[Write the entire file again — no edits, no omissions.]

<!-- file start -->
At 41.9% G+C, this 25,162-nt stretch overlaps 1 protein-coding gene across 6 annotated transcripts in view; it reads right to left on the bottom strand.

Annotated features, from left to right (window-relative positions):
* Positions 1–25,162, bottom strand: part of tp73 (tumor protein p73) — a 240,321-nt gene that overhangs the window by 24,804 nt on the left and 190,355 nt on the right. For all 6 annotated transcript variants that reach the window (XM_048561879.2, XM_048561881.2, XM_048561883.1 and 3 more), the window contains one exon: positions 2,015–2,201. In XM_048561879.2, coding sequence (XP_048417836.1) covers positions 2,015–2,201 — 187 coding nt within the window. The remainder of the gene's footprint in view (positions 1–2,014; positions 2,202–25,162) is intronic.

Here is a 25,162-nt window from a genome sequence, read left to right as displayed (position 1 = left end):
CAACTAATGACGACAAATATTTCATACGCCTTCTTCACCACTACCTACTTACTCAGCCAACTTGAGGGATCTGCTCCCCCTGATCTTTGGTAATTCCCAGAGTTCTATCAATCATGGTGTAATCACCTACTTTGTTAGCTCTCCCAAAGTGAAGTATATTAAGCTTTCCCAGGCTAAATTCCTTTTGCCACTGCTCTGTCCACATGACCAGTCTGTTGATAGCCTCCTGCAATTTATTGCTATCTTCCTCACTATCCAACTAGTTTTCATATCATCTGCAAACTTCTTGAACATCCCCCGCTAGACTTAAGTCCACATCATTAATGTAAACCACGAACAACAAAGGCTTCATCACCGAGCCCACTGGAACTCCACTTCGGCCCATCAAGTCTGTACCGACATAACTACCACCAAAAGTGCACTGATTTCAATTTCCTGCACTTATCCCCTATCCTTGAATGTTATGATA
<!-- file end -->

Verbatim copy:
At 41.9% G+C, this 25,162-nt stretch overlaps 1 protein-coding gene across 6 annotated transcripts in view; it reads right to left on the bottom strand.

Annotated features, from left to right (window-relative positions):
* Positions 1–25,162, bottom strand: part of tp73 (tumor protein p73) — a 240,321-nt gene that overhangs the window by 24,804 nt on the left and 190,355 nt on the right. For all 6 annotated transcript variants that reach the window (XM_048561879.2, XM_048561881.2, XM_048561883.1 and 3 more), the window contains one exon: positions 2,015–2,201. In XM_048561879.2, coding sequence (XP_048417836.1) covers positions 2,015–2,201 — 187 coding nt within the window. The remainder of the gene's footprint in view (positions 1–2,014; positions 2,202–25,162) is intronic.

Here is a 25,162-nt window from a genome sequence, read left to right as displayed (position 1 = left end):
CAACTAATGACGACAAATATTTCATACGCCTTCTTCACCACTACCTACTTACTCAGCCAACTTGAGGGATCTGCTCCCCCTGATCTTTGGTAATTCCCAGAGTTCTATCAATCATGGTGTAATCACCTACTTTGTTAGCTCTCCCAAAGTGAAGTATATTAAGCTTTCCCAGGCTAAATTCCTTTTGCCACTGCTCTGTCCACATGACCAGTCTGTTGATAGCCTCCTGCAATTTATTGCTATCTTCCTCACTATCCAACTAGTTTTCATATCATCTGCAAACTTCTTGAACATCCCCCGCTAGACTTAAGTCCACATCATTAATGTAAACCACGAACAACAAAGGCTTCATCACCGAGCCCACTGGAACTCCACTTCGGCCCATCAAGTCTGTACCGACATAACTACCACCAAAAGTGCACTGATTTCAATTTCCTGCACTTATCCCCTATCCTTGAATGTTATGATA